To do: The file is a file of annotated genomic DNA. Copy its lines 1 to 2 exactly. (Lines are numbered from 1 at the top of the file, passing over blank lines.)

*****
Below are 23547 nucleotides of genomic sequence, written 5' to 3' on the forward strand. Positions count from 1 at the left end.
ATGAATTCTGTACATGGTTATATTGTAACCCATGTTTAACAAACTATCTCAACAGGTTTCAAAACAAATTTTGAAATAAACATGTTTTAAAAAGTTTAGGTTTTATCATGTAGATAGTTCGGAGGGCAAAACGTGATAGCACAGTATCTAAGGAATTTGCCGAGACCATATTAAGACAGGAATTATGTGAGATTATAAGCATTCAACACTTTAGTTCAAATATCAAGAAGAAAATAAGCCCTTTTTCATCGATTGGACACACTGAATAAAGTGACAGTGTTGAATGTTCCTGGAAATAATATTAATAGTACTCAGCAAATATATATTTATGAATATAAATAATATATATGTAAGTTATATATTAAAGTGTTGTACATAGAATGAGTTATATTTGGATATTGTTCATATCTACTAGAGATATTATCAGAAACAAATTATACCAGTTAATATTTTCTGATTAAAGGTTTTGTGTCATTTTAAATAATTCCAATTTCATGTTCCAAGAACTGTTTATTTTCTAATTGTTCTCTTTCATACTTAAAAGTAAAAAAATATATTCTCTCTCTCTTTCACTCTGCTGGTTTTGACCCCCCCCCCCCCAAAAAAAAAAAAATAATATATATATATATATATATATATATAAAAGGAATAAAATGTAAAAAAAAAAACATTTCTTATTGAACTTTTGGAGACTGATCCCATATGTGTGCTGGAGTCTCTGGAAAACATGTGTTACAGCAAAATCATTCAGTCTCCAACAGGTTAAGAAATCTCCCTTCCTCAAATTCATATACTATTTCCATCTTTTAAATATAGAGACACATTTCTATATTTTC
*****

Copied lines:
Below are 23547 nucleotides of genomic sequence, written 5' to 3' on the forward strand. Positions count from 1 at the left end.
ATGAATTCTGTACATGGTTATATTGTAACCCATGTTTAACAAACTATCTCAACAGGTTTCAAAACAAATTTTGAAATAAACATGTTTTAAAAAGTTTAGGTTTTATCATGTAGATAGTTCGGAGGGCAAAACGTGATAGCACAGTATCTAAGGAATTTGCCGAGACCATATTAAGACAGGAATTATGTGAGATTATAAGCATTCAACACTTTAGTTCAAATATCAAGAAGAAAATAAGCCCTTTTTCATCGATTGGACACACTGAATAAAGTGACAGTGTTGAATGTTCCTGGAAATAATATTAATAGTACTCAGCAAATATATATTTATGAATATAAATAATATATATGTAAGTTATATATTAAAGTGTTGTACATAGAATGAGTTATATTTGGATATTGTTCATATCTACTAGAGATATTATCAGAAACAAATTATACCAGTTAATATTTTCTGATTAAAGGTTTTGTGTCATTTTAAATAATTCCAATTTCATGTTCCAAGAACTGTTTATTTTCTAATTGTTCTCTTTCATACTTAAAAGTAAAAAAATATATTCTCTCTCTCTTTCACTCTGCTGGTTTTGACCCCCCCCCCCCCAAAAAAAAAAAAATAATATATATATATATATATATATATATAAAAGGAATAAAATGTAAAAAAAAAAACATTTCTTATTGAACTTTTGGAGACTGATCCCATATGTGTGCTGGAGTCTCTGGAAAACATGTGTTACAGCAAAATCATTCAGTCTCCAACAGGTTAAGAAATCTCCCTTCCTCAAATTCATATACTATTTCCATCTTTTAAATATAGAGACACATTTCTATATTTTC